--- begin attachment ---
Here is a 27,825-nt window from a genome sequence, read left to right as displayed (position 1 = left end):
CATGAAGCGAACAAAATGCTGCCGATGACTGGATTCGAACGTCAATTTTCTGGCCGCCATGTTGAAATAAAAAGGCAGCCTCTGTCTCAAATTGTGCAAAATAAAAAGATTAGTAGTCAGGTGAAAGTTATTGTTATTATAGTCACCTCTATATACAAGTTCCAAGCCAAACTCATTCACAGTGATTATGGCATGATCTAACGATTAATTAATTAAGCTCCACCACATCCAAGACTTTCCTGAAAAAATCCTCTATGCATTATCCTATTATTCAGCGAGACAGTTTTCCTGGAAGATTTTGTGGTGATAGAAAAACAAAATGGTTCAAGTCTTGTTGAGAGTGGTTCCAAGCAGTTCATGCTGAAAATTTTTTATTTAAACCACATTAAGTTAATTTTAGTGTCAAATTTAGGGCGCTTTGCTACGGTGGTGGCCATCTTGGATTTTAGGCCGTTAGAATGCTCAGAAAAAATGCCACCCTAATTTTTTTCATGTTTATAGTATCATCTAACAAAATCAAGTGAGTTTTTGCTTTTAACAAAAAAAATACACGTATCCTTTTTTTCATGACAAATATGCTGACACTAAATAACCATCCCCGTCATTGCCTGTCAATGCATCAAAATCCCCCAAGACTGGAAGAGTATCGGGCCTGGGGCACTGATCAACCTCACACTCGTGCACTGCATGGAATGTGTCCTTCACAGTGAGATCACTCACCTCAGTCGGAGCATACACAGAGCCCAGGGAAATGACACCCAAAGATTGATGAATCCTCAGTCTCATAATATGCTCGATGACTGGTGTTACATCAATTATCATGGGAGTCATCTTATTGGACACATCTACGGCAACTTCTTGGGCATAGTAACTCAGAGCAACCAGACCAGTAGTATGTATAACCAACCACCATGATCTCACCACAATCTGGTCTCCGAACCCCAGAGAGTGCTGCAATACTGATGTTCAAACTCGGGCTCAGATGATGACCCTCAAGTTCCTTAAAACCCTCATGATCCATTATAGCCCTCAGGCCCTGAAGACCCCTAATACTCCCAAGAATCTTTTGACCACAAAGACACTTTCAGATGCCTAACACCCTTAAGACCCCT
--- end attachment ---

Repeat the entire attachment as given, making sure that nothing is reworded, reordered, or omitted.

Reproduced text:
Here is a 27,825-nt window from a genome sequence, read left to right as displayed (position 1 = left end):
CATGAAGCGAACAAAATGCTGCCGATGACTGGATTCGAACGTCAATTTTCTGGCCGCCATGTTGAAATAAAAAGGCAGCCTCTGTCTCAAATTGTGCAAAATAAAAAGATTAGTAGTCAGGTGAAAGTTATTGTTATTATAGTCACCTCTATATACAAGTTCCAAGCCAAACTCATTCACAGTGATTATGGCATGATCTAACGATTAATTAATTAAGCTCCACCACATCCAAGACTTTCCTGAAAAAATCCTCTATGCATTATCCTATTATTCAGCGAGACAGTTTTCCTGGAAGATTTTGTGGTGATAGAAAAACAAAATGGTTCAAGTCTTGTTGAGAGTGGTTCCAAGCAGTTCATGCTGAAAATTTTTTATTTAAACCACATTAAGTTAATTTTAGTGTCAAATTTAGGGCGCTTTGCTACGGTGGTGGCCATCTTGGATTTTAGGCCGTTAGAATGCTCAGAAAAAATGCCACCCTAATTTTTTTCATGTTTATAGTATCATCTAACAAAATCAAGTGAGTTTTTGCTTTTAACAAAAAAAATACACGTATCCTTTTTTTCATGACAAATATGCTGACACTAAATAACCATCCCCGTCATTGCCTGTCAATGCATCAAAATCCCCCAAGACTGGAAGAGTATCGGGCCTGGGGCACTGATCAACCTCACACTCGTGCACTGCATGGAATGTGTCCTTCACAGTGAGATCACTCACCTCAGTCGGAGCATACACAGAGCCCAGGGAAATGACACCCAAAGATTGATGAATCCTCAGTCTCATAATATGCTCGATGACTGGTGTTACATCAATTATCATGGGAGTCATCTTATTGGACACATCTACGGCAACTTCTTGGGCATAGTAACTCAGAGCAACCAGACCAGTAGTATGTATAACCAACCACCATGATCTCACCACAATCTGGTCTCCGAACCCCAGAGAGTGCTGCAATACTGATGTTCAAACTCGGGCTCAGATGATGACCCTCAAGTTCCTTAAAACCCTCATGATCCATTATAGCCCTCAGGCCCTGAAGACCCCTAATACTCCCAAGAATCTTTTGACCACAAAGACACTTTCAGATGCCTAACACCCTTAAGACCCCT